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Bill Barnwell’s Five Offseason Moves To Fix The Houston Texans

Here’s how Mr. ESPN NFL would fix the Houston Texans.

Houston Texans v Indianapolis Colts Photo by Andy Lyons/Getty Images

Last week we unofficially officially kicked off the Texans’ offseason with plans, podcasts, and Jadeveon Clowney franchise tag discussion. I offered my offseason plan for Houston. BFD and I previewed it in a podcast. We put hoses in our heads and sucked the goop out to provide Clowney franchise tag input. That was our work. Bill Barnwell at ESPN, formerly of Football Outsiders, formerly of Grantland, offered five moves each team should make to improve their team in 2019. Click the link for the entirety of his analysis. These were his five moves to fix the Texans:

1. Franchise Jadeveon Clowney. The Texans don’t want to lose Clowney, nor should they. The 2014 No. 1 overall pick has made it to three consecutive Pro Bowls and just turned 26. He has completed only one full 16-game season as a pro, but the microfracture surgery on his right knee that cost the South Carolina product most of his rookie season hasn’t been a problem since. Clowney has missed six games over the past four seasons, undergoing two subsequent arthroscopic surgeries on his other knee.

At the same time, the 6-foot-5, 255-pound Clowney hasn’t yet put together the sort of massive season that seems natural for a defender who looks as dominant on the football field as he is. Fifty different defenders have racked up at least one double-digit sack campaign since the beginning of the 2014 season, but Clowney isn’t one of them.

He has come close in each of the past two seasons, hitting 9.5 sacks in 2017 and getting to nine last season. But on his game, he looks like the sort of defender who should be annually flirting with Defensive Player of the Year honors. His knockdown totals don’t suggest a player who has been trading in bad luck, either. Using the 45 percent rule, Clowney’s 67 knockdowns over the past four seasons imply he should have racked up about 30 sacks over that time frame. He has recorded 29.

I’m not saying this to disparage Clowney. I would hardly be surprised if he put together a 15-sack season in 2019. Nobody would be. I bring this up to illustrate how difficult his contract negotiations might be. Edge rushers are paid to rack up sacks, and Clowney’s 29 sacks rank 27th over the past four seasons. The Texans might very well point to his production as closer to good than great and suggest he’s worth something below the five-year, $72 million extension that Danielle Hunter signed last year. (Hunter, for what it’s worth, has 40 sacks over those four years.)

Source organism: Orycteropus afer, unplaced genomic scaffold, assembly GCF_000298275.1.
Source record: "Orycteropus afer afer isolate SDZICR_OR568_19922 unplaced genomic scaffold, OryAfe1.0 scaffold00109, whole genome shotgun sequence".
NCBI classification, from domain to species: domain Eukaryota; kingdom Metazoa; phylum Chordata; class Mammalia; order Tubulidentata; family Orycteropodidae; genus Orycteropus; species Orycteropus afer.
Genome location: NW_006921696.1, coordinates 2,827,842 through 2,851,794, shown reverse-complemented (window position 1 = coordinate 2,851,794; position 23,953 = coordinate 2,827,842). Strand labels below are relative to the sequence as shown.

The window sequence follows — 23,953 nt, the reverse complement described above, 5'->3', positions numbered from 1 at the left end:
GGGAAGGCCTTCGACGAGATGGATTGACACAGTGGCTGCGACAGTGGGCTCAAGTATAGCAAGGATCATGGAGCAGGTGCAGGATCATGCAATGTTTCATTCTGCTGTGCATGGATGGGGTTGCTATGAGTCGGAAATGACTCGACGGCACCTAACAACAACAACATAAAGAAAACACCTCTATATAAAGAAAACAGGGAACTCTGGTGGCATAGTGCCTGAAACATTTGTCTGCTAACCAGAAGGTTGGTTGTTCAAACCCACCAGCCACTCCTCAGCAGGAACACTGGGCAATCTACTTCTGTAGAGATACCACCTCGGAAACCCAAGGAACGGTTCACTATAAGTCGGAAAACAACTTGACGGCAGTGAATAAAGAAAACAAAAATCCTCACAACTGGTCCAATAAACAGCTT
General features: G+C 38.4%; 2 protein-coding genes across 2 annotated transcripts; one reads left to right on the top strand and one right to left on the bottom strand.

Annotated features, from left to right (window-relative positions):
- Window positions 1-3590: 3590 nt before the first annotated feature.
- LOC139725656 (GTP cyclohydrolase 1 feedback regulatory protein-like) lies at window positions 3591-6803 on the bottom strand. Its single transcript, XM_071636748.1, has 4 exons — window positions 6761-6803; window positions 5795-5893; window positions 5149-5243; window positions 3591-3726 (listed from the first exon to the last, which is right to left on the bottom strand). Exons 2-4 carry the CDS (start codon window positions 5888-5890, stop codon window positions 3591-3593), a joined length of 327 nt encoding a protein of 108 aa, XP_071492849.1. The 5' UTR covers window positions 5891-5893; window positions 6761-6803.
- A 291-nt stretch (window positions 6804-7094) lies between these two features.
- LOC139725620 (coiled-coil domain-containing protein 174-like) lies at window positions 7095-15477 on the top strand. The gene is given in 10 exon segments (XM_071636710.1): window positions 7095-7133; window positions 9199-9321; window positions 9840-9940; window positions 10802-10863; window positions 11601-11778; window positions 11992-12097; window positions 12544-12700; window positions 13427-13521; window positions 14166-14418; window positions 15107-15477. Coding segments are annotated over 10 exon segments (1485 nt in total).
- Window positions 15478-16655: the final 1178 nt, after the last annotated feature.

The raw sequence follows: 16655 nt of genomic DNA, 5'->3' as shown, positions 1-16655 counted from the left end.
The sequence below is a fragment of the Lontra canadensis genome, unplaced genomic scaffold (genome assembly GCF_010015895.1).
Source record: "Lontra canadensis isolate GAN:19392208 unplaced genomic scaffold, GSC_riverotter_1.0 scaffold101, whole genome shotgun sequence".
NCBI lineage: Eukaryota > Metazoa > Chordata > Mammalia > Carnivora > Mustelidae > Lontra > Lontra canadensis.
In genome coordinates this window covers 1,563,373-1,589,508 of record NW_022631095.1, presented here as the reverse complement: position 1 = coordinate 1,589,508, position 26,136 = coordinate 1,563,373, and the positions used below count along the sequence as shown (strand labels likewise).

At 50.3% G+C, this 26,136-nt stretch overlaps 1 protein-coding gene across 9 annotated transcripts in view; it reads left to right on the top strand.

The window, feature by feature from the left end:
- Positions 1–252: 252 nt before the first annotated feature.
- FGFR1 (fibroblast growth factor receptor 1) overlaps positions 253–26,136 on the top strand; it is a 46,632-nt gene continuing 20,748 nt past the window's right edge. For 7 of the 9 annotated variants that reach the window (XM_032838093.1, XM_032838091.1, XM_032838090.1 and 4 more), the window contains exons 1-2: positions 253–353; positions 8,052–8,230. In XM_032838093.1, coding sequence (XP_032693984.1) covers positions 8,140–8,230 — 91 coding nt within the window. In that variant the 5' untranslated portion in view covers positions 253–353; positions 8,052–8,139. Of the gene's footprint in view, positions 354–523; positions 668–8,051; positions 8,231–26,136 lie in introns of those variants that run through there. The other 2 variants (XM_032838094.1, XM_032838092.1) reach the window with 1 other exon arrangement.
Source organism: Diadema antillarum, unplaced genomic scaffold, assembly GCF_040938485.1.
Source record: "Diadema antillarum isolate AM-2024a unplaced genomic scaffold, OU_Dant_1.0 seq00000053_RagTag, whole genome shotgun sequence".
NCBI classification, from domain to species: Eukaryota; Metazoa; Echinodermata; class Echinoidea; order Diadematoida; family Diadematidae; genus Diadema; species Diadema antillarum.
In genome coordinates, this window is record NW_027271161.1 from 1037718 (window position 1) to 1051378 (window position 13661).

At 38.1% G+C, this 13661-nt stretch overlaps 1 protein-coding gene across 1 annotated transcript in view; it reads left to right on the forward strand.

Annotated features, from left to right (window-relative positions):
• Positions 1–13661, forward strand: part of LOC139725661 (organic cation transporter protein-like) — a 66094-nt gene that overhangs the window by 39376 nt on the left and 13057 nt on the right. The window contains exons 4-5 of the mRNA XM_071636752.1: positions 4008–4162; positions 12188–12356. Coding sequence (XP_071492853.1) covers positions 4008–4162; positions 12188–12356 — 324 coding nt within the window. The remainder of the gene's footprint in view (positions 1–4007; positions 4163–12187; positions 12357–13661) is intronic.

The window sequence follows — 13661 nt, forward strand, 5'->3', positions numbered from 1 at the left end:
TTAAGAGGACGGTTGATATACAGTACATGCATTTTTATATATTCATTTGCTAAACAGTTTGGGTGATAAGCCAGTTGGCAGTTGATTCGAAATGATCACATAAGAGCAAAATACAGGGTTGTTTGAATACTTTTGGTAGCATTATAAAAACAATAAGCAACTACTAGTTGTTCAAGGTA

Former No. 1 overall pick Jadeveon Clowney could get franchise tagged by the Texans if the two sides can’t reach a long-term deal. Matthew Emmons/USA TODAY Sports

On the open market, though, Clowney would get to negotiate with 31 teams. At least one of those teams would be willing to take the plunge and pay him on his potential, expecting him to put up those 15-sack seasons his tape hints toward. On the open market, Clowney might get something closer to a five-year, $100 million deal with $60 million in guarantees, which would top every other edge rusher contract in the NFL short of Khalil Mack. You can bet Clowney’s representation knows this. The Texans have to negotiate against that possibility. Going year to year with Clowney with franchise tags would cost the Texans around $68 million over the next three years, so there’s no savings there, either.

The Texans will start with a franchise tag north of $17 million in 2019 and go from there. I think they’ll eventually come to terms on an extension, if only because a long-term deal makes sense for both sides. This is going to be a more difficult negotiation than most other franchise tag extensions.

2. Re-sign Tyrann Mathieu.

3. Clean up the cornerback position.

4. Add a receiver, not Le’Veon Bell.

5. Add help at offensive tackle.

Read all 1,000+ words I didn’t feel comfortable copy and pasting. Come up with your own conclusions. What do you think of his plan? Do you think this would make Houston a better football team come August 2019?